And while your at it, consider exercising outdoors. This week another study shows that a walk in the park is also highly beneficial to improving attention in children with ADHD.
Now it’s your turn, what do you do to keep on track with your exercise goals? Leave a comment and share your success or struggles with other Edge readers.
Why is vitamin D so important?
If you don’t get enough vitamin D, it can affect the way you feel and how well you perform, which makes this vitamin crucial.
What is important to know about vitamin D production via sun exposure?
Your body naturally makes vitamin D when your skin is exposed to sunlight. The form of vitamin D that you get from the sun is called D3 (also known as cholecalciferol), which is derived from cholesterol. The amount of vitamin D you get from exposing your bare skin to sun is dependent on several factors. They are:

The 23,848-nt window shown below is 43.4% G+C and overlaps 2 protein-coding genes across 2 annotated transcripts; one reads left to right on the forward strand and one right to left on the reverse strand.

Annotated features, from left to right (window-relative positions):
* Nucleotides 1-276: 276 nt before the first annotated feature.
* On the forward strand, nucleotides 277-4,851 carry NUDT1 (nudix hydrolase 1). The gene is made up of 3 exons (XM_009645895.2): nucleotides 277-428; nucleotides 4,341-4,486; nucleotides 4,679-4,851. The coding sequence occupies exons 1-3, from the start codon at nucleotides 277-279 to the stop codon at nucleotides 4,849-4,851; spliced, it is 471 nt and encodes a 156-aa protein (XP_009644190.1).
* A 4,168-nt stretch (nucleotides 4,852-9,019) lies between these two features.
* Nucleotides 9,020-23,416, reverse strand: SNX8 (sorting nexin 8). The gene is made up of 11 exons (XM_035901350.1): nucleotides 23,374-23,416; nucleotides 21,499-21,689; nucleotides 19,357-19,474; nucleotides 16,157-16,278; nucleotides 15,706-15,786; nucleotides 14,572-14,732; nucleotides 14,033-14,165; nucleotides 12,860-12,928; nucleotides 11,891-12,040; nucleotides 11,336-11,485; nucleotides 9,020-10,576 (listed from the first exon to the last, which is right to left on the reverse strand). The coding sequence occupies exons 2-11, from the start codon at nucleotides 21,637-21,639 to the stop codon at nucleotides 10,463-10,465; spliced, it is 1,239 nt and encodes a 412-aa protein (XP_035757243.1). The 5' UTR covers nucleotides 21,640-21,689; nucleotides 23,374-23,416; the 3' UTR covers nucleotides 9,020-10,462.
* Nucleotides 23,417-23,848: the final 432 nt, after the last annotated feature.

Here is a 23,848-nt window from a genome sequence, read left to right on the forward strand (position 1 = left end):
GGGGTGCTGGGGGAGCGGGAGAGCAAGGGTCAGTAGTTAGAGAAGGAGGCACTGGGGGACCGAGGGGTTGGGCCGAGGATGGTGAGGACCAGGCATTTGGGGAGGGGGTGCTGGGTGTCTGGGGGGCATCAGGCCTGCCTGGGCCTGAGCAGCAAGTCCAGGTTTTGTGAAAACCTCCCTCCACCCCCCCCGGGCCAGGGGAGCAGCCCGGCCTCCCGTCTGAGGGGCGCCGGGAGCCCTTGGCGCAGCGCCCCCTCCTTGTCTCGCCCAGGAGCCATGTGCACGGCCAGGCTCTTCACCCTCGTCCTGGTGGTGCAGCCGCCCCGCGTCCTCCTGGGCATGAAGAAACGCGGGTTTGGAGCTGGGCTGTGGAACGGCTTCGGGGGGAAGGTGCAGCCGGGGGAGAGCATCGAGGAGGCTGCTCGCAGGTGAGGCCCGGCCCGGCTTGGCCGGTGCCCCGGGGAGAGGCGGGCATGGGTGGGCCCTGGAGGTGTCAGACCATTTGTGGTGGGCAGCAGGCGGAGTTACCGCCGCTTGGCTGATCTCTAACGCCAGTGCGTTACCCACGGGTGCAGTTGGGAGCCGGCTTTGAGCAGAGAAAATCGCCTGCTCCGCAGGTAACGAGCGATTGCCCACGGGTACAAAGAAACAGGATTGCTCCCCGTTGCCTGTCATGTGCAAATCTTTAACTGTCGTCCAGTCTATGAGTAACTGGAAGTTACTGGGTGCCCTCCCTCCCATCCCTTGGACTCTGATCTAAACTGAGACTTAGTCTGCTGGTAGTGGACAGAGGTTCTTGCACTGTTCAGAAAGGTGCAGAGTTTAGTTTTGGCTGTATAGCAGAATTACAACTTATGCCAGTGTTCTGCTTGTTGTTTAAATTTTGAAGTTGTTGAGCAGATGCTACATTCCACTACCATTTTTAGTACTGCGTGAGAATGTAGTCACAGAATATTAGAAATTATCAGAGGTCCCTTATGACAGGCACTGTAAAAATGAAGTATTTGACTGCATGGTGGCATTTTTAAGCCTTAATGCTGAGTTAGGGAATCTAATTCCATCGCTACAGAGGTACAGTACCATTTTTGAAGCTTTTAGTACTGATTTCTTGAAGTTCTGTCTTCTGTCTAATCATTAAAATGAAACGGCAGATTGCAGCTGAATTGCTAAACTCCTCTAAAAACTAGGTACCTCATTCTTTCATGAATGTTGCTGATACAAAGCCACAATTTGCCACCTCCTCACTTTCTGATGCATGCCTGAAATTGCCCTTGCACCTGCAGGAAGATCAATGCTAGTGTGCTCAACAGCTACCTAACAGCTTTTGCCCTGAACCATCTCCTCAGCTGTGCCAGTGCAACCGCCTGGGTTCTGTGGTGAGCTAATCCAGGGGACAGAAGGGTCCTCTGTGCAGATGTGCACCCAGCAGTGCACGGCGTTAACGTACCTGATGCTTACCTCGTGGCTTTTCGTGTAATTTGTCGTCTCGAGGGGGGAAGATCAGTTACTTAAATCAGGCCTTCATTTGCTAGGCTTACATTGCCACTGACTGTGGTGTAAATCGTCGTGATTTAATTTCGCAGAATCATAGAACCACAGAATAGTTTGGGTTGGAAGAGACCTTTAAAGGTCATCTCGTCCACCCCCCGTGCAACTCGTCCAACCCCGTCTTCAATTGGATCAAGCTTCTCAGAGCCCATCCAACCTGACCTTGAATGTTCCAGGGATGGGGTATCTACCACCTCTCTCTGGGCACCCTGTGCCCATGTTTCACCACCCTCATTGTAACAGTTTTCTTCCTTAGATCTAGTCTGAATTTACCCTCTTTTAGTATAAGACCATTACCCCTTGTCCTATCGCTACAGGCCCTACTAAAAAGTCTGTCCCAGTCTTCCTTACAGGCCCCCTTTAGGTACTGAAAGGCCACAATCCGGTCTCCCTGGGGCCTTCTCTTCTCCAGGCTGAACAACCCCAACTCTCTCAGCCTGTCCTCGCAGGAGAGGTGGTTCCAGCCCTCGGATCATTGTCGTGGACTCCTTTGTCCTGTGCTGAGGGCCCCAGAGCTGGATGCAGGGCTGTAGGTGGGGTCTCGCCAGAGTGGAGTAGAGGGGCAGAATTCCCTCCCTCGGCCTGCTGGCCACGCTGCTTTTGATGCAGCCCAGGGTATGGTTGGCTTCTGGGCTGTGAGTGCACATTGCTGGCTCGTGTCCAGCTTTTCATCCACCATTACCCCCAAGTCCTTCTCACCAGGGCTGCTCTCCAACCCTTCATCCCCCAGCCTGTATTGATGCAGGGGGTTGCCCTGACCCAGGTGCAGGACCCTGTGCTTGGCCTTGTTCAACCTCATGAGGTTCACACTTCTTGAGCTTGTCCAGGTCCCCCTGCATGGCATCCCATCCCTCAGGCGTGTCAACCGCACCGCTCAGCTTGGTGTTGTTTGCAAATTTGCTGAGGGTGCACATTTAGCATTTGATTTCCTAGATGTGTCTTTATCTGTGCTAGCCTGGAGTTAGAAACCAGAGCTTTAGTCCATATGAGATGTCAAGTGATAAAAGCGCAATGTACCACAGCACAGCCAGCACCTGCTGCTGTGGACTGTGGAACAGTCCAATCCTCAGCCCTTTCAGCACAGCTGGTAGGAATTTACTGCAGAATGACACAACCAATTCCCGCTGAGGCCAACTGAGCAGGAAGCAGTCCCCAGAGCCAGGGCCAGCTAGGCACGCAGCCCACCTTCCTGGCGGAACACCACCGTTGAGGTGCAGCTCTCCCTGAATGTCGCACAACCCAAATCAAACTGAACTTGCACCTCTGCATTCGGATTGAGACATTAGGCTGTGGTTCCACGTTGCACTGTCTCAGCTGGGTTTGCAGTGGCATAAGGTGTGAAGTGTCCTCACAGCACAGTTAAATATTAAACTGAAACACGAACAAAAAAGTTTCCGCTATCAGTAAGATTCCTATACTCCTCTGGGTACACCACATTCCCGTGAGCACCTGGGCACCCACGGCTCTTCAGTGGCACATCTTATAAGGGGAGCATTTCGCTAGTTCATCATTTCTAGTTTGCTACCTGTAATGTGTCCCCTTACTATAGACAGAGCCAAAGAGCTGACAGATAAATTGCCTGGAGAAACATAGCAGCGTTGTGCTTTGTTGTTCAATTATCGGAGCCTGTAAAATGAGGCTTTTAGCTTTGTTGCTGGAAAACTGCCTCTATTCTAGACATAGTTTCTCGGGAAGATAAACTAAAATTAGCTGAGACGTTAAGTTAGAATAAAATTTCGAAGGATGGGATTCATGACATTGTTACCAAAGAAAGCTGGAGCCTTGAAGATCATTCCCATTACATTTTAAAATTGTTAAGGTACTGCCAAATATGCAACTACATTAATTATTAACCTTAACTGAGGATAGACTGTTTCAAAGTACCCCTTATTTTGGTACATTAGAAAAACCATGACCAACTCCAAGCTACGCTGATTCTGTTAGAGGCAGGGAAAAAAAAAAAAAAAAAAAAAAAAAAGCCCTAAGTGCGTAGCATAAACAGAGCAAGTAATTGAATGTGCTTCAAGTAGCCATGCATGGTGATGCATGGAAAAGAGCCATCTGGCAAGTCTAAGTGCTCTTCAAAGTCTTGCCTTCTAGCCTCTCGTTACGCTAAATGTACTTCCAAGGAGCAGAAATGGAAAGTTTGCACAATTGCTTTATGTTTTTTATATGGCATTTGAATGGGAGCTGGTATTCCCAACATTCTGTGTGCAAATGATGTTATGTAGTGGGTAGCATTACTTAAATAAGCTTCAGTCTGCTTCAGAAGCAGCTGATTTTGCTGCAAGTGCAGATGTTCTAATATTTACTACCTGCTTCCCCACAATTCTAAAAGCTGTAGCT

1) Where you live – the closer to the equator you live, the easier it is for your body to synthesize vitamin D from the sun’s rays all year round. For instance, if you live at a northern latitude like Anchorage, Alaska, your body would create less vitamin D during the winter than someone who lives in Miami because people who live in Florida get more exposure per unit of time to the UVB rays that are necessary to produce vitamin D.
2) The amount of skin you expose – if you wear clothing that covers most of your skin, you may be at risk for vitamin D deficiency. This also means that people who train indoors during winter months may have to rely on their bodies’ vitamin D stores, which further increases their risk for deficiency. Cloudy weather can also be a problem because fewer UVB rays reach your skin on cloudy days.